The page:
Forgotten cosmopolitanism: revisiting the urban side of Bali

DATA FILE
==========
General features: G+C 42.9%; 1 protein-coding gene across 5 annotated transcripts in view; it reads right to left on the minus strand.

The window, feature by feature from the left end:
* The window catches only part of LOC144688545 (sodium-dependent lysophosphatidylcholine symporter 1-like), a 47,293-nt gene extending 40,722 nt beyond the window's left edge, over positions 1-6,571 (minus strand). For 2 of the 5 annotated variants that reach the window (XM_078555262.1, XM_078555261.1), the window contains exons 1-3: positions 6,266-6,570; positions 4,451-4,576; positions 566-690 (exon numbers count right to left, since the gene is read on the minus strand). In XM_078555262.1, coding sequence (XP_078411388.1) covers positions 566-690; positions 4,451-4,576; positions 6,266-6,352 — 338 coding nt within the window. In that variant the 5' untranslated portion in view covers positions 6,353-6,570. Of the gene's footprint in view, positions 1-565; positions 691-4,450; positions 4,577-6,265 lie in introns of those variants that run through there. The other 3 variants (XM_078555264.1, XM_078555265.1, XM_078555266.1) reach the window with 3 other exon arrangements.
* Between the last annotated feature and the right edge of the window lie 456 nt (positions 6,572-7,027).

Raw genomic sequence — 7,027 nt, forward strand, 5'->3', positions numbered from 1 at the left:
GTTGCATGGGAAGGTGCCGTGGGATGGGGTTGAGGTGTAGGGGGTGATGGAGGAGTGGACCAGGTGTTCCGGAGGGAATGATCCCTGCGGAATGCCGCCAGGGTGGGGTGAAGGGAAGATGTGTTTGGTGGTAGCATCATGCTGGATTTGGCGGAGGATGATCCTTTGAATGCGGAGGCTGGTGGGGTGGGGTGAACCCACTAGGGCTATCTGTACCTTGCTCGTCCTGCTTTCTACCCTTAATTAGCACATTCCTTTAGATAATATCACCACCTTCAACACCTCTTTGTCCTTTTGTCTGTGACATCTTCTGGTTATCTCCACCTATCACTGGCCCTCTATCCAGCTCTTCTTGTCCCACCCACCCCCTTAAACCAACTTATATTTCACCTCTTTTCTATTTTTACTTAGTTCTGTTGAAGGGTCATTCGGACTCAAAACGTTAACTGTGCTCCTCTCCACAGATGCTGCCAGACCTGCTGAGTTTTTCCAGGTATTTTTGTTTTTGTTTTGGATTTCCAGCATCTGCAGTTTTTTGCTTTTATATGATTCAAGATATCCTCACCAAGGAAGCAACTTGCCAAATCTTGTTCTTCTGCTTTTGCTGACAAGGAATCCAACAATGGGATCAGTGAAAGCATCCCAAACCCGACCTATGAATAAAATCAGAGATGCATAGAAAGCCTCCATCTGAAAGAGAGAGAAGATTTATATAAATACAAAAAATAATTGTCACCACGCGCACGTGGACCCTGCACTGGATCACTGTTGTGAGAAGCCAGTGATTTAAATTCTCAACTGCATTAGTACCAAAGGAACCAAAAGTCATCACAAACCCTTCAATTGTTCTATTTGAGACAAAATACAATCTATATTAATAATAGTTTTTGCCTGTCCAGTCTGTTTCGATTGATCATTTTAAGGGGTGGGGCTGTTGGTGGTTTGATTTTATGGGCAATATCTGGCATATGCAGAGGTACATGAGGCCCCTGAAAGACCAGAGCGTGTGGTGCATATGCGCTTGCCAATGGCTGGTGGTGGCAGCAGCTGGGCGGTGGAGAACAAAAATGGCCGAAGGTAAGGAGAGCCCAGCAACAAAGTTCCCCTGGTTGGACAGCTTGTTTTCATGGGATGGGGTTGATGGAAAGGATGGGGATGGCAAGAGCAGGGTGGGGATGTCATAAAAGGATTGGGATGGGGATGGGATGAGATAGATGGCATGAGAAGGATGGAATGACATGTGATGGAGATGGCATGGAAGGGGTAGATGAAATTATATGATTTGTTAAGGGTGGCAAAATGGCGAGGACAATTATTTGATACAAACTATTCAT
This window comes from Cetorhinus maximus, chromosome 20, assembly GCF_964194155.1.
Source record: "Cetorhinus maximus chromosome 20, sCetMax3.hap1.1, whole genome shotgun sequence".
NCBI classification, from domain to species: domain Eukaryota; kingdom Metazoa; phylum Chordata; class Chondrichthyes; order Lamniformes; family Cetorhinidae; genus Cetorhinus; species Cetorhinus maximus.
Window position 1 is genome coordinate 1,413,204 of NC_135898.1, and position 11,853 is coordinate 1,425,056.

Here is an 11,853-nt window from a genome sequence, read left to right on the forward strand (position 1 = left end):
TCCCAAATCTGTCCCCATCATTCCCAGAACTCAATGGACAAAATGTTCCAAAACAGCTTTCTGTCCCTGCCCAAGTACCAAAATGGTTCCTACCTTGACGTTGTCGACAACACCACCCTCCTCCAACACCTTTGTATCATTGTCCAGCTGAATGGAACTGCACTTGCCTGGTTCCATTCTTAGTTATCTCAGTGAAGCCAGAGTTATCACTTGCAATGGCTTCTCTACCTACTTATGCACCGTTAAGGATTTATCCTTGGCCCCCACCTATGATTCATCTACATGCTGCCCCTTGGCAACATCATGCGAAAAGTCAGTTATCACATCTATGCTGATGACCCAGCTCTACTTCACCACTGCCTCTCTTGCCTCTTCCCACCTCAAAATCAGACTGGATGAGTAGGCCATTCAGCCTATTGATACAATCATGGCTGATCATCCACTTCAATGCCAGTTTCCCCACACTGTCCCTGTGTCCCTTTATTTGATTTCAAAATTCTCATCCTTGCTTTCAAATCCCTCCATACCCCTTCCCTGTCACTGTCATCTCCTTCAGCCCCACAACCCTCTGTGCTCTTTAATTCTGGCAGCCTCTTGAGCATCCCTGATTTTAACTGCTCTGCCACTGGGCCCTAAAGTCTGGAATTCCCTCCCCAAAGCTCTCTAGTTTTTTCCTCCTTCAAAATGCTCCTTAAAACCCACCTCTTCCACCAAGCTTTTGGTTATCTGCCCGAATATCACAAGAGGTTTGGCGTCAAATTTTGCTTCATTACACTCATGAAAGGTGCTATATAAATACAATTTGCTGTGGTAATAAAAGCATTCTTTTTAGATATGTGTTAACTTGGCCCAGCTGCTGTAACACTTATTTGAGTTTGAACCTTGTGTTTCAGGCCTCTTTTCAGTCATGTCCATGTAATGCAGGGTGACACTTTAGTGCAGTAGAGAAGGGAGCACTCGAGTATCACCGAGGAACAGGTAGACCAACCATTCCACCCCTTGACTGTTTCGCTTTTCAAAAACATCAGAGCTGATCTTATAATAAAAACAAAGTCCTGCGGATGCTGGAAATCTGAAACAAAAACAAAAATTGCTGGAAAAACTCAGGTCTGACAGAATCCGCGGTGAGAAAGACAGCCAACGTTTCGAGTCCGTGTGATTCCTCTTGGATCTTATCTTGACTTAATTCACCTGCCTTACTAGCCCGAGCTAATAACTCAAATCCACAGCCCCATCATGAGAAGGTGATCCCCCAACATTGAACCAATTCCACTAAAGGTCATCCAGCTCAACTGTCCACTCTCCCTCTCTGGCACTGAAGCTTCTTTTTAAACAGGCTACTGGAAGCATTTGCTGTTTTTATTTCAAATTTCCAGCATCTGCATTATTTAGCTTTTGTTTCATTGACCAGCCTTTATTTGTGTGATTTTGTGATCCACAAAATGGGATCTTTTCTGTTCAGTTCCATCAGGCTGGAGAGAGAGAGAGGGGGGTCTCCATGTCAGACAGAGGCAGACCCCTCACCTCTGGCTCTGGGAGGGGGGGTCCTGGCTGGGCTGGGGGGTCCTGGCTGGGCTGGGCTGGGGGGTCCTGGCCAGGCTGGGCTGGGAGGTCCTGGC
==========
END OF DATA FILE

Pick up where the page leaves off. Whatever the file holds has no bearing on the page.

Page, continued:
Through the course of the 20th century, the world’s encounter with the island of Bali and its architectural landscape is profoundly guided by the well-established image of an exotic ‘Balinese’ cultural otherness. Scholars such as Adrian Vickers and Henk Schulte Nordholt have argued that this powerful image is a product of a complex entanglement between colonial knowledge production, an orientalist conception of cultural otherness, the rise of the travel industry, and unfolding local identity politics. And as popular writings on Bali tend to focus on the iconic religious sites, the traditional villages, and the ritual life of the island’s indigenous communities, rural settings are the most referred context when talking about the island’s architectural tradition. The historical and shifting urban environments – the capitals of Bali’s competing pre-colonial royal courts as well as the colonial and subsequently contemporary urban settlements – remain largely unknown. At the same time, these urban realms are the most dramatically changing environments, compensating the calcifying conservation of the ‘villages’ as the island embraces its economic dependence on cultural tourism industry.
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